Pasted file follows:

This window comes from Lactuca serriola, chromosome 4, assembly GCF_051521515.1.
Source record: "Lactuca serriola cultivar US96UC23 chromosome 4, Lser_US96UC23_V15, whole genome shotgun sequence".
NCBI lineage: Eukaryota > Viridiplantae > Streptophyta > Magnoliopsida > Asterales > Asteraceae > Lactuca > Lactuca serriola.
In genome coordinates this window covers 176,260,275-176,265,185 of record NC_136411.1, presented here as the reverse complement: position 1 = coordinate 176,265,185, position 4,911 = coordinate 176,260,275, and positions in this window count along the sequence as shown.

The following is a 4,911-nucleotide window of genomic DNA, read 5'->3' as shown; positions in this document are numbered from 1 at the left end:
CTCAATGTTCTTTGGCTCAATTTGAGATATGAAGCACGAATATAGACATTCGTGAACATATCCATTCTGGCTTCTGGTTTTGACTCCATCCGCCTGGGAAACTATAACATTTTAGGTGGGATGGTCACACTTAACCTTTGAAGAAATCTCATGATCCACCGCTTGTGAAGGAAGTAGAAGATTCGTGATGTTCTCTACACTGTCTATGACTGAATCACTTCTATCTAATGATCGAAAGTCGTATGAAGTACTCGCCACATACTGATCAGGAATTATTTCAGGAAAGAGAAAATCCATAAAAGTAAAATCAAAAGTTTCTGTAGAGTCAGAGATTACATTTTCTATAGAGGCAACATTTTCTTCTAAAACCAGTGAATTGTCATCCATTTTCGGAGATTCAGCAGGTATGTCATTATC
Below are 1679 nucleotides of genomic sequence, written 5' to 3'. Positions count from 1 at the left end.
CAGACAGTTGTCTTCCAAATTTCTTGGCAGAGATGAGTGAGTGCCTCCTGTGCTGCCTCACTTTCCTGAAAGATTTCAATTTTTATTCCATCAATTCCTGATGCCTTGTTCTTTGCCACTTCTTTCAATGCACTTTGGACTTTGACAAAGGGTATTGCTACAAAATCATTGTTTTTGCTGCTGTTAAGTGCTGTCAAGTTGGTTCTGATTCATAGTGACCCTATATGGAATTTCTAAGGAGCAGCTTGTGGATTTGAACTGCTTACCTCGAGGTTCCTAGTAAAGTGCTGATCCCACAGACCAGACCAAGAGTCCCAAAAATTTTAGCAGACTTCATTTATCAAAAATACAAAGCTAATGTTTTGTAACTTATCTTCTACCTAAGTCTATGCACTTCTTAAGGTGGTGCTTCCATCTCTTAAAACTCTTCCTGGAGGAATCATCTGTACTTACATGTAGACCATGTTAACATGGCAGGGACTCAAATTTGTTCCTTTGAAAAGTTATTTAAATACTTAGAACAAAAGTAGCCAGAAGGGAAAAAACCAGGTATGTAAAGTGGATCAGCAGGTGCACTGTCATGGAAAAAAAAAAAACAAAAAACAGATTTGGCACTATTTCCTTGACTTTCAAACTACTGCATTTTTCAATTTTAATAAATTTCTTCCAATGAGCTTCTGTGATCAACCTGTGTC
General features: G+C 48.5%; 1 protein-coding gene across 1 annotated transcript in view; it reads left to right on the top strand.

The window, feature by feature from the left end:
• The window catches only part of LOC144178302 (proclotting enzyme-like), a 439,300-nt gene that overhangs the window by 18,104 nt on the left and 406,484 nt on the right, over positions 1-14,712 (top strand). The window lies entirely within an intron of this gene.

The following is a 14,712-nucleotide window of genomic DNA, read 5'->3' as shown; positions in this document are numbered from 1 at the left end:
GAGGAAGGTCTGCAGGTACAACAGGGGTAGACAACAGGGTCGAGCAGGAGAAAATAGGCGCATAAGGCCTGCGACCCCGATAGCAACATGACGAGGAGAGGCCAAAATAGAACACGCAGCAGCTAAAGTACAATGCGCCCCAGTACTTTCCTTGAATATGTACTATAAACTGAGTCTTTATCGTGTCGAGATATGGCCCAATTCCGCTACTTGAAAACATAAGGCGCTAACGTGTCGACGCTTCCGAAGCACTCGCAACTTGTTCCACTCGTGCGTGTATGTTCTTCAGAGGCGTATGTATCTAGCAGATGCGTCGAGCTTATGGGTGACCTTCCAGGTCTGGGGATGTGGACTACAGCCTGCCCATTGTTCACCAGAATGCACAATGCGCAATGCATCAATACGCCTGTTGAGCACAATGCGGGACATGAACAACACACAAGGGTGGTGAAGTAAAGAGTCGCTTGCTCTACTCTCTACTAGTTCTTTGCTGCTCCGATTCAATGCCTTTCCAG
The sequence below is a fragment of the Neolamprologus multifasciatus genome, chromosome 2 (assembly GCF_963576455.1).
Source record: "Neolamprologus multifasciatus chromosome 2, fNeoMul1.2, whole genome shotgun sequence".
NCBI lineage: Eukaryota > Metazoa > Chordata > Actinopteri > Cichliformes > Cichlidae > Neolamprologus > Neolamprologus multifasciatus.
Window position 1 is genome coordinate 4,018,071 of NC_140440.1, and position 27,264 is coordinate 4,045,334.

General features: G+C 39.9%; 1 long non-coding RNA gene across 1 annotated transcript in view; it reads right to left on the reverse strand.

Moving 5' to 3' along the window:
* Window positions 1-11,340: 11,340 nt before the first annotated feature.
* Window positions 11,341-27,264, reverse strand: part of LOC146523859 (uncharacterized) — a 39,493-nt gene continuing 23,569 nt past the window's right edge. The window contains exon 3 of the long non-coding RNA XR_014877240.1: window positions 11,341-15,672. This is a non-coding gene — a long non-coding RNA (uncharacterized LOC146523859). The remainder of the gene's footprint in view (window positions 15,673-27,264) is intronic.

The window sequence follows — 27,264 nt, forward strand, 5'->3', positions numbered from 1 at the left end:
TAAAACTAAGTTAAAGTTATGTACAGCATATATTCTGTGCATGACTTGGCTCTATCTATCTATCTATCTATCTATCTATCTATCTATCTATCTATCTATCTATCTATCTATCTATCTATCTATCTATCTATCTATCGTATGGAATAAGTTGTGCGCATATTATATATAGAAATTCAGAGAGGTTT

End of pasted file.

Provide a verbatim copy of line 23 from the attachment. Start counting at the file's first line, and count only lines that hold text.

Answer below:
TAAAACTAAGTTAAAGTTATGTACAGCATATATTCTGTGCATGACTTGGCTCTATCTATCTATCTATCTATCTATCTATCTATCTATCTATCTATCTATCTATCTATCTATCTATCTATCTATCTATCTATCTATCGTATGGAATAAGTTGTGCGCATATTATATATAGAAATTCAGAGAGGTTT